Growing with God: A daily devotional with Tonia Slimm.
Exodus 28:31-35 (NIV)
“Make the robe of the ephod entirely of blue cloth, with an opening for the head in its center. There shall be a woven edge like a collar around this opening, so that it will not tear. Make pomegranates of blue, purple and scarlet yarn around the hem of the robe, with gold bells between them. The gold bells and the pomegranates are to alternate around the hem of the robe. Aaron must wear it when he ministers. The sound of the bells will be heard when he enters the Holy Place before the Lord and when he comes out, so that he will not die.”
Exodus 28:31-35 (MSG)
“Make the robe for the Ephod entirely of blue, with an opening for the head at the center and a hem on the edge so that it won’t tear. For the edge of the skirts make pomegranates of blue, purple, and scarlet material all around and alternate them with bells of gold—gold bell and pomegranate, gold bell and pomegranate—all around the hem of the robe. Aaron has to wear it when he does his priestly work. The bells will be heard when he enters the Holy Place and comes into the presence of God, and again when he comes out so that he won’t die.”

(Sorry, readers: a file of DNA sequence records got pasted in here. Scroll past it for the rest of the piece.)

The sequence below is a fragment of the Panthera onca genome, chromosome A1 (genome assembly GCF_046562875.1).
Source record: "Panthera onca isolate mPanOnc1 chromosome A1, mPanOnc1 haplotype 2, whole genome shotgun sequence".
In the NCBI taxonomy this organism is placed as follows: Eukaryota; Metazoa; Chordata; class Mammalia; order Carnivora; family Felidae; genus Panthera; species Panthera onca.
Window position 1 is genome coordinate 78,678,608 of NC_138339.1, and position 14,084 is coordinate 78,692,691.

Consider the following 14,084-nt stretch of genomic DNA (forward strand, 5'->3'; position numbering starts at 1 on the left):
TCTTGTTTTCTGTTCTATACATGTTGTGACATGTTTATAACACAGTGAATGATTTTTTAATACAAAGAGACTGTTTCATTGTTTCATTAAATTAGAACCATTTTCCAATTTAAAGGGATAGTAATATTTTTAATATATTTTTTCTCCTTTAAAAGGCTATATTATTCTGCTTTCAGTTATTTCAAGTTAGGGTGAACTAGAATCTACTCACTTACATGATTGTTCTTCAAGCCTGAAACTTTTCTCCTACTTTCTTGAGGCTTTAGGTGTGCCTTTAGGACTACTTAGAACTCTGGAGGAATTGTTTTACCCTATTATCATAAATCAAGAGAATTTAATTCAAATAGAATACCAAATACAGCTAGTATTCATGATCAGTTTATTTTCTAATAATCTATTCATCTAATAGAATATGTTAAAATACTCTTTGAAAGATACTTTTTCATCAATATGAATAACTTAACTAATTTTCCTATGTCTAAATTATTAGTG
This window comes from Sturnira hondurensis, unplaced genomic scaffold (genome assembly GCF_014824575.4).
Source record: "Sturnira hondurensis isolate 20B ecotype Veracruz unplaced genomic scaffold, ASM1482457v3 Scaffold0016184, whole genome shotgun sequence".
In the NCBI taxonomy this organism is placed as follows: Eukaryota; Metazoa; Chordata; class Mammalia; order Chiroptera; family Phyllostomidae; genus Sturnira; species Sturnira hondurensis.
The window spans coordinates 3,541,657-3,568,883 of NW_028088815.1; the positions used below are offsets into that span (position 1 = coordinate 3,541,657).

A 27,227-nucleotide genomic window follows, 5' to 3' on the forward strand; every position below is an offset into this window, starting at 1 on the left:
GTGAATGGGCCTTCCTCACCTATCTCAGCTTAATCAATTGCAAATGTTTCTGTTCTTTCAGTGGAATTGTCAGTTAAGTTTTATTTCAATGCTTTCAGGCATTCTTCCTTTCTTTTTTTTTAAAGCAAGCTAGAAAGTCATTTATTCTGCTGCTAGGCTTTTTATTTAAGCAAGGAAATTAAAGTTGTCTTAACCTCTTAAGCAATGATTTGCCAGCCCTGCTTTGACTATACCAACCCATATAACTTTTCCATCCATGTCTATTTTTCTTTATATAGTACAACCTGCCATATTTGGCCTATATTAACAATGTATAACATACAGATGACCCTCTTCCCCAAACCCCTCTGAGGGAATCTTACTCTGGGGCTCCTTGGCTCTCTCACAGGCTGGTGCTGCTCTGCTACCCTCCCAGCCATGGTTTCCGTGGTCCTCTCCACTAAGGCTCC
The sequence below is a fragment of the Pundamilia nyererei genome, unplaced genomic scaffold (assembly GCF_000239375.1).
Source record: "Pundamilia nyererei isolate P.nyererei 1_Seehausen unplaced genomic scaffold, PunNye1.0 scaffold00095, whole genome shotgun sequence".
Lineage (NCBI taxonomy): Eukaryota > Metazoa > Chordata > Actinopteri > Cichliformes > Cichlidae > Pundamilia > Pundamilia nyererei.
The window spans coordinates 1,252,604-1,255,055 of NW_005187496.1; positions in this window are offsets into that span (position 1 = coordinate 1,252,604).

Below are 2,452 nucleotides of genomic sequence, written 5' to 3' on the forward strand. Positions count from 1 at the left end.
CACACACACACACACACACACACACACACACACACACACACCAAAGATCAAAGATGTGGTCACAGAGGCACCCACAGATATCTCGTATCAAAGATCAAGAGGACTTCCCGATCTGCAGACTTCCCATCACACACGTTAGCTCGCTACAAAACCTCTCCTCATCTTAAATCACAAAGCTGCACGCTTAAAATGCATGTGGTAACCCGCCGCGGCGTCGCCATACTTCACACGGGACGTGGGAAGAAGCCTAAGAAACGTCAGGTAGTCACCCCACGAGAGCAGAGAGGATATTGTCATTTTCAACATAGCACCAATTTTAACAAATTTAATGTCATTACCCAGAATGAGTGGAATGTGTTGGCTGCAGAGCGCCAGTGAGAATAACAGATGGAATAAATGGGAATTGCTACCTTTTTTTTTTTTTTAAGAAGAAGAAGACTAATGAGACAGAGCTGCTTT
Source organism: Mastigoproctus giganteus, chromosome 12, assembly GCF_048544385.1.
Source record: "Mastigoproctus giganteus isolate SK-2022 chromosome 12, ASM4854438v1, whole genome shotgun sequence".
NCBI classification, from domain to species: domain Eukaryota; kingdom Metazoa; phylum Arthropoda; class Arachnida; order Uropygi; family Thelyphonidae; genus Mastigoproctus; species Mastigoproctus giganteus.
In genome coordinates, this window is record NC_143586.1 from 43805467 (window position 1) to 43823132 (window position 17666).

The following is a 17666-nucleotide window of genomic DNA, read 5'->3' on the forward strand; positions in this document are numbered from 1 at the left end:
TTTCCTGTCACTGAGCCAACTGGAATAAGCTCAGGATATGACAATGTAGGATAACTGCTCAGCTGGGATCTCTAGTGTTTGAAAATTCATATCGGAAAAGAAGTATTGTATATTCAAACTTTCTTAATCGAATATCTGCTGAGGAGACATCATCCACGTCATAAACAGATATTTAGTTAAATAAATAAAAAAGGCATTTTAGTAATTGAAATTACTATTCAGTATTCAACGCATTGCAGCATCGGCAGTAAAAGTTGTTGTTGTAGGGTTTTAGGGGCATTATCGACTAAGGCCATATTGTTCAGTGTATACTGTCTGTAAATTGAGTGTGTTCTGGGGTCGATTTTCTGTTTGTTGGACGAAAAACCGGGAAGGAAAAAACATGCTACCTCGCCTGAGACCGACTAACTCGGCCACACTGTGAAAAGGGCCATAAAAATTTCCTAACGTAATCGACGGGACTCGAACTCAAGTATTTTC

“And you shall make the robe of the ephod all of blue. There shall be an opening at its top in the center [for the head], with a binding of woven work around the opening, like the opening in a coat of armor, so that it will not tear or fray. You shall make pomegranates of blue, purple, and scarlet fabric all around its hem, with gold bells between them; a golden bell and a pomegranate, a golden bell and a pomegranate, all around the [bottom] hem of the robe. Aaron shall wear the robe when he ministers, and its sound shall be heard when he goes [alone] into the Holy Place before the Lord, and when he comes out, so that he will not die there.” –AMPLIFIED
We have already looked at the High Priest’s breastpiece and ephod; now we will look at the special robe that he was to wear under the breastpiece and ephod. This was a robe; in the Torah was known as the Me’il.
This robe was to be made entirely in azure blue or in Hebrew it was called techelet. There are various thoughts on why it was to be “blue”. Many theologians feel that the blue was a representation of the law. They base this off of Numbers 15:37-41, “God spoke to Moses: “Speak to the People of Israel. Tell them that from now on they are to make tassels on the corners of their garments and to mark each corner tassel with a blue thread. When you look at these tassels you’ll remember and keep all the commandments of God, and not get distracted by everything you feel or see that seduces you into infidelities. The tassels will signal remembrance and observance of all my commandments, to live a holy life to God. I am your God who rescued you from the land of Egypt to be your personal God. Yes, I am God, your God.” -(MSG)